In the fourth class, 51.4% ± 9.4% class average was observed. Three out of twenty students were able to meet the success criterion. The difference was statistically significant (t(19) = -3.88, p < 0.005). The post-test indicated an average of 61.5% ± 9% of the class average, with 9 out of 20 students being able to succeed (45%), with no statistically significant difference between the score and the criterion of success (t(19) = -1.85, p > 0.05). The resulting difference indicated a 10.1% improvement in the class, which was a statistically significant result (t(19), p < 0.025).

In the fifth class, the calculated average was 51.1% ± 8.8%. Of the 21 students, two met the success criterion (9.5%). The difference was statistically significant (t(20) = -4.23, p < 0.001). In the post-test, the calculated average was 60.6% ± 7.1%, with eight out of 21 students succeeding in obtaining 70% of the score (38.1%). The difference was statistically significant (t(20) = -2.61, p < 0.025). The difference of 9.5% between the pre-test and post-test did not demonstrate sufficient statistical significance (t(20), p > 0.05).

Finally, the overall result across all five classes was as follows. The average on a pretest was 49.2% ± 3.7%. 9 out of 111 students were able to meet the criterion, which amounts to 8.1% of the total number. The difference was statistically significant (t(110) = -11.02, p < 0.001). In the post-test, the average was 60.2% ± 4.1% and 49 students exceeded the criterion (44.1%), with a statistical significance of t(110) = -4.72, p < 0.001. An overall 11% improvement could be observed across the total population, which high statistical significance of t(110), p < 0.001.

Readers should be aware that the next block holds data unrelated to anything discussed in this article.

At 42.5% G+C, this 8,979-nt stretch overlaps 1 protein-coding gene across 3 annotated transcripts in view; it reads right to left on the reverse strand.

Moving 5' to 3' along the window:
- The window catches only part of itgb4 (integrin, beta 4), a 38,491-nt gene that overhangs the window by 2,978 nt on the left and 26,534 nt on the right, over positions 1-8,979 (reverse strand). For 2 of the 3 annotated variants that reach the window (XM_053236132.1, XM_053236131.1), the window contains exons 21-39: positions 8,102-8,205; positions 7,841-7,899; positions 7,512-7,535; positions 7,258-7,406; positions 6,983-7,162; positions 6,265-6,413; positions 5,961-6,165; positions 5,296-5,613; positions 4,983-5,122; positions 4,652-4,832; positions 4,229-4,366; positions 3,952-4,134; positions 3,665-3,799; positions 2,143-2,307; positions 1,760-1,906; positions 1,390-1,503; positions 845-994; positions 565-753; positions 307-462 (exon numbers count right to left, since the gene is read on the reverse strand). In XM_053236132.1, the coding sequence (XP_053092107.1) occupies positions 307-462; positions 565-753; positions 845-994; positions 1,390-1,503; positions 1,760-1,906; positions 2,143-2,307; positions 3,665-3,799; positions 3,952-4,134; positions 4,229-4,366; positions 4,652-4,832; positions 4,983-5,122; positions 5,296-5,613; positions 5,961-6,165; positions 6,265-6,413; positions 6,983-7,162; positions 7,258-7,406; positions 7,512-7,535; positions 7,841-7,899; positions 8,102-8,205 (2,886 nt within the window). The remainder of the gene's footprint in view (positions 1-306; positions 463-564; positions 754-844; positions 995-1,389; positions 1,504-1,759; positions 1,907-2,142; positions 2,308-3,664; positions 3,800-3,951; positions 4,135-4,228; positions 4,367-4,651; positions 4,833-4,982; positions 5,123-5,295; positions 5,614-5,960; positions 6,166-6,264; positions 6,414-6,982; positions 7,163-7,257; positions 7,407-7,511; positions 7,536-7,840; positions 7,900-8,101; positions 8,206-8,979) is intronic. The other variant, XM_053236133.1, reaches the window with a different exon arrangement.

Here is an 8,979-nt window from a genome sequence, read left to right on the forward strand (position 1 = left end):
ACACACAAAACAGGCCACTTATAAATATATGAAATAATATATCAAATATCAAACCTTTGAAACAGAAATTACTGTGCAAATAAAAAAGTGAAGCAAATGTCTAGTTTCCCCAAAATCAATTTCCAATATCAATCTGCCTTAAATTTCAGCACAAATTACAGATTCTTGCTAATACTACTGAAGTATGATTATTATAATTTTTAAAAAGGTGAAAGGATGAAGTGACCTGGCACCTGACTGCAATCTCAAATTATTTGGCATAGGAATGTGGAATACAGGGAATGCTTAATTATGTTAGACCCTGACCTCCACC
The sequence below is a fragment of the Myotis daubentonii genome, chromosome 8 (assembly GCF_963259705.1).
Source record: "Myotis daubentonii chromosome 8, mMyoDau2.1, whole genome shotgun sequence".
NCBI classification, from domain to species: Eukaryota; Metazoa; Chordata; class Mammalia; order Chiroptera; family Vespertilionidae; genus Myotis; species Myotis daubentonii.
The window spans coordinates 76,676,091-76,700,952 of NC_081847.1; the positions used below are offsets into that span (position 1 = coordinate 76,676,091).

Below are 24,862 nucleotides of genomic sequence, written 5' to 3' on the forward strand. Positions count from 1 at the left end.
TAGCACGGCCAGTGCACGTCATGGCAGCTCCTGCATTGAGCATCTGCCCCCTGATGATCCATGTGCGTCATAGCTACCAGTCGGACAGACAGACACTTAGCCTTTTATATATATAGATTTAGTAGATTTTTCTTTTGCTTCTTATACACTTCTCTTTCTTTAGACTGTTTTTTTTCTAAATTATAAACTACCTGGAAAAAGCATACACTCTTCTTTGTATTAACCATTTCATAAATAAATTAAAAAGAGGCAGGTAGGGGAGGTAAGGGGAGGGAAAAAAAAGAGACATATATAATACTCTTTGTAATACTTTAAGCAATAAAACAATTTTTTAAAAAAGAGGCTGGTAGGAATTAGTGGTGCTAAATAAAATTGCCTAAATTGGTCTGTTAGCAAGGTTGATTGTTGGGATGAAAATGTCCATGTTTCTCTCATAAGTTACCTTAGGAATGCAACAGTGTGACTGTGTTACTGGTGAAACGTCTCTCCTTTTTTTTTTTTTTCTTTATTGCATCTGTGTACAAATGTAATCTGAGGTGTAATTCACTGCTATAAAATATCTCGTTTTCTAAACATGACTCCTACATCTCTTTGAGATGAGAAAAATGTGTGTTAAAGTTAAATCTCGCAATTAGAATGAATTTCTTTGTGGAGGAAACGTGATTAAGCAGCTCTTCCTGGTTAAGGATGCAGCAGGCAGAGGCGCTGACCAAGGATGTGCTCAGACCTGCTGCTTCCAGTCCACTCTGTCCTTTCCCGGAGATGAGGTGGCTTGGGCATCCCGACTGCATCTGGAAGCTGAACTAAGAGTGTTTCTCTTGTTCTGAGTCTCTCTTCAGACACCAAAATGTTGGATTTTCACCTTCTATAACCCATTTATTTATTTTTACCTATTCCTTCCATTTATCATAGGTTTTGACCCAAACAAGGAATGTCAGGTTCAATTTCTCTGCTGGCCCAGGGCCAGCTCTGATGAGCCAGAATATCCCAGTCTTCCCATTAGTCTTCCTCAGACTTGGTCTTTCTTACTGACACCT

The results of the analysis allow us to conclude that the academic achievement demonstrated across five classes is expected to be observed in the similar setting. The results of the paired t-test across the five classes suggest the p-value of below 0.001, which constitutes a high degree of reliability (Elliott & Woodward, 2016). The majority of per-class results is consistent with the conclusion. The internal validity of the results can be partially confirmed by the fact that both the pre-test and post-test scores were used in the analysis, suggesting the causality. However, it should be noted that additional validity could be attained by involving a control group of students (Elliott & Woodward, 2016). The external validity is derived primarily from the fact that the scores were obtained from a real-world setting (Turner, 2014). However, it can be further increased by accounting for the specificities of the environment prior to the application of the intervention in a similar setting.

References

Elliott, A. C., & Woodward, W. A. (2016). IBM SPSS by example: A practical guide to statistical data analysis (2nd ed.). Thousand Oaks, CA: Sage Publications.

Hahs-Vaughn, D. L., & Lomax, R. G. (2012). An introduction to statistical concepts (3rd ed.). New York, NY: Routledge.

Hinton, P. R., McMurray, I., & Brownlow, C. (2014). SPSS explained (2nd ed.). New York, NY: Routledge.

Turner, J. L. (2014). Using statistics in small-scale language education research: Focus on non-parametric data. New York, NY: Routledge.